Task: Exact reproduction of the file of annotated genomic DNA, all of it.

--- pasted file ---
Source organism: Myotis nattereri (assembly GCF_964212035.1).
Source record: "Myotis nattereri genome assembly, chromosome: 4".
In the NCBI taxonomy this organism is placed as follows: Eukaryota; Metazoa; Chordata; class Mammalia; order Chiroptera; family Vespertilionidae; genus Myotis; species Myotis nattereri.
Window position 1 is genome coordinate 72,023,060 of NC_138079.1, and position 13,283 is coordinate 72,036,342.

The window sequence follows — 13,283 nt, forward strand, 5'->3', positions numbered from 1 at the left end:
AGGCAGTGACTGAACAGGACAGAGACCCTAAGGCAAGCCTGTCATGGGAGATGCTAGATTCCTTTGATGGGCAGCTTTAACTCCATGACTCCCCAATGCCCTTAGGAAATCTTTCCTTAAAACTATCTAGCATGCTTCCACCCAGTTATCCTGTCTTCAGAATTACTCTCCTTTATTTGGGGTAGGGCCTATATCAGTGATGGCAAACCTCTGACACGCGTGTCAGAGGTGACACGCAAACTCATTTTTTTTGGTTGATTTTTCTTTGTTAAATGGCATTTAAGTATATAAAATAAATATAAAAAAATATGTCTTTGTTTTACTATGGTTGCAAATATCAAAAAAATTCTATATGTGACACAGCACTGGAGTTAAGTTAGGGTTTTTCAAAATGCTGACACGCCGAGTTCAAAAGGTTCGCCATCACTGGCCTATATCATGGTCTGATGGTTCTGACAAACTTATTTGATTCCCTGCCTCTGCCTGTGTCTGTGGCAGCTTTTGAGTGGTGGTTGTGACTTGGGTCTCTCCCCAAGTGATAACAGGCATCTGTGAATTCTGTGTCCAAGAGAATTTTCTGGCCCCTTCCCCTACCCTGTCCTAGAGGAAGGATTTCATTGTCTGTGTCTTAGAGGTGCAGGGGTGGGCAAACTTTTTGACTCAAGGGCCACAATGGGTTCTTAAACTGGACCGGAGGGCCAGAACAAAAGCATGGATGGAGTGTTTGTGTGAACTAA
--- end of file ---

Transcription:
Source organism: Myotis nattereri (assembly GCF_964212035.1).
Source record: "Myotis nattereri genome assembly, chromosome: 4".
In the NCBI taxonomy this organism is placed as follows: Eukaryota; Metazoa; Chordata; class Mammalia; order Chiroptera; family Vespertilionidae; genus Myotis; species Myotis nattereri.
Window position 1 is genome coordinate 72,023,060 of NC_138079.1, and position 13,283 is coordinate 72,036,342.

The window sequence follows — 13,283 nt, forward strand, 5'->3', positions numbered from 1 at the left end:
AGGCAGTGACTGAACAGGACAGAGACCCTAAGGCAAGCCTGTCATGGGAGATGCTAGATTCCTTTGATGGGCAGCTTTAACTCCATGACTCCCCAATGCCCTTAGGAAATCTTTCCTTAAAACTATCTAGCATGCTTCCACCCAGTTATCCTGTCTTCAGAATTACTCTCCTTTATTTGGGGTAGGGCCTATATCAGTGATGGCAAACCTCTGACACGCGTGTCAGAGGTGACACGCAAACTCATTTTTTTTGGTTGATTTTTCTTTGTTAAATGGCATTTAAGTATATAAAATAAATATAAAAAAATATGTCTTTGTTTTACTATGGTTGCAAATATCAAAAAAATTCTATATGTGACACAGCACTGGAGTTAAGTTAGGGTTTTTCAAAATGCTGACACGCCGAGTTCAAAAGGTTCGCCATCACTGGCCTATATCATGGTCTGATGGTTCTGACAAACTTATTTGATTCCCTGCCTCTGCCTGTGTCTGTGGCAGCTTTTGAGTGGTGGTTGTGACTTGGGTCTCTCCCCAAGTGATAACAGGCATCTGTGAATTCTGTGTCCAAGAGAATTTTCTGGCCCCTTCCCCTACCCTGTCCTAGAGGAAGGATTTCATTGTCTGTGTCTTAGAGGTGCAGGGGTGGGCAAACTTTTTGACTCAAGGGCCACAATGGGTTCTTAAACTGGACCGGAGGGCCAGAACAAAAGCATGGATGGAGTGTTTGTGTGAACTAA